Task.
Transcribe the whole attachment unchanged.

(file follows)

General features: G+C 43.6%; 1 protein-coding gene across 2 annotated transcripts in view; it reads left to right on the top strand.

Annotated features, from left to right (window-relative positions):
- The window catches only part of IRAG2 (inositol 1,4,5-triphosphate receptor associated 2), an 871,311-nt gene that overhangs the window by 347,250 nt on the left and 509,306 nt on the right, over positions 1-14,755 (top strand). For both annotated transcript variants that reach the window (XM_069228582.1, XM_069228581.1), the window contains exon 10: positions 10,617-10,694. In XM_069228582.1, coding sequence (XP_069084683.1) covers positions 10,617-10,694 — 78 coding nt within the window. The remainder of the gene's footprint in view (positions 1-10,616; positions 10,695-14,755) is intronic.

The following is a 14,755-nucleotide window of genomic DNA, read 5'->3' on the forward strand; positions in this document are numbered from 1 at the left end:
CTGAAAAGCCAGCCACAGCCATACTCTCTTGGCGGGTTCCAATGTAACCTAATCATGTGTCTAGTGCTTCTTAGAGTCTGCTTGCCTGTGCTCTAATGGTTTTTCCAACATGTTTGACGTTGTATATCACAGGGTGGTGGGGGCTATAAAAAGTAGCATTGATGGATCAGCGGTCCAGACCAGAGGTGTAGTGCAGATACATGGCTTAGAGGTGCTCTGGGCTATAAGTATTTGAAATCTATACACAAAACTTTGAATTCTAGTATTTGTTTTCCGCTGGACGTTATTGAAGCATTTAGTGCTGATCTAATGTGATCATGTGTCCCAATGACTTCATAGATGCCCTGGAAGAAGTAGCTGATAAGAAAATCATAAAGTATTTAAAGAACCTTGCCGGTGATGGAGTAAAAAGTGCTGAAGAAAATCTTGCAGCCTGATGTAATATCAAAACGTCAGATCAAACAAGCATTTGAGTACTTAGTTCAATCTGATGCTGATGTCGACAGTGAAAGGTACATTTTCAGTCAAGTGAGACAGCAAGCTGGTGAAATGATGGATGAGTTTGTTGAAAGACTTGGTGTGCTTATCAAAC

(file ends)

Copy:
General features: G+C 43.6%; 1 protein-coding gene across 2 annotated transcripts in view; it reads left to right on the top strand.

Annotated features, from left to right (window-relative positions):
- The window catches only part of IRAG2 (inositol 1,4,5-triphosphate receptor associated 2), an 871,311-nt gene that overhangs the window by 347,250 nt on the left and 509,306 nt on the right, over positions 1-14,755 (top strand). For both annotated transcript variants that reach the window (XM_069228582.1, XM_069228581.1), the window contains exon 10: positions 10,617-10,694. In XM_069228582.1, coding sequence (XP_069084683.1) covers positions 10,617-10,694 — 78 coding nt within the window. The remainder of the gene's footprint in view (positions 1-10,616; positions 10,695-14,755) is intronic.

The following is a 14,755-nucleotide window of genomic DNA, read 5'->3' on the forward strand; positions in this document are numbered from 1 at the left end:
CTGAAAAGCCAGCCACAGCCATACTCTCTTGGCGGGTTCCAATGTAACCTAATCATGTGTCTAGTGCTTCTTAGAGTCTGCTTGCCTGTGCTCTAATGGTTTTTCCAACATGTTTGACGTTGTATATCACAGGGTGGTGGGGGCTATAAAAAGTAGCATTGATGGATCAGCGGTCCAGACCAGAGGTGTAGTGCAGATACATGGCTTAGAGGTGCTCTGGGCTATAAGTATTTGAAATCTATACACAAAACTTTGAATTCTAGTATTTGTTTTCCGCTGGACGTTATTGAAGCATTTAGTGCTGATCTAATGTGATCATGTGTCCCAATGACTTCATAGATGCCCTGGAAGAAGTAGCTGATAAGAAAATCATAAAGTATTTAAAGAACCTTGCCGGTGATGGAGTAAAAAGTGCTGAAGAAAATCTTGCAGCCTGATGTAATATCAAAACGTCAGATCAAACAAGCATTTGAGTACTTAGTTCAATCTGATGCTGATGTCGACAGTGAAAGGTACATTTTCAGTCAAGTGAGACAGCAAGCTGGTGAAATGATGGATGAGTTTGTTGAAAGACTTGGTGTGCTTATCAAAC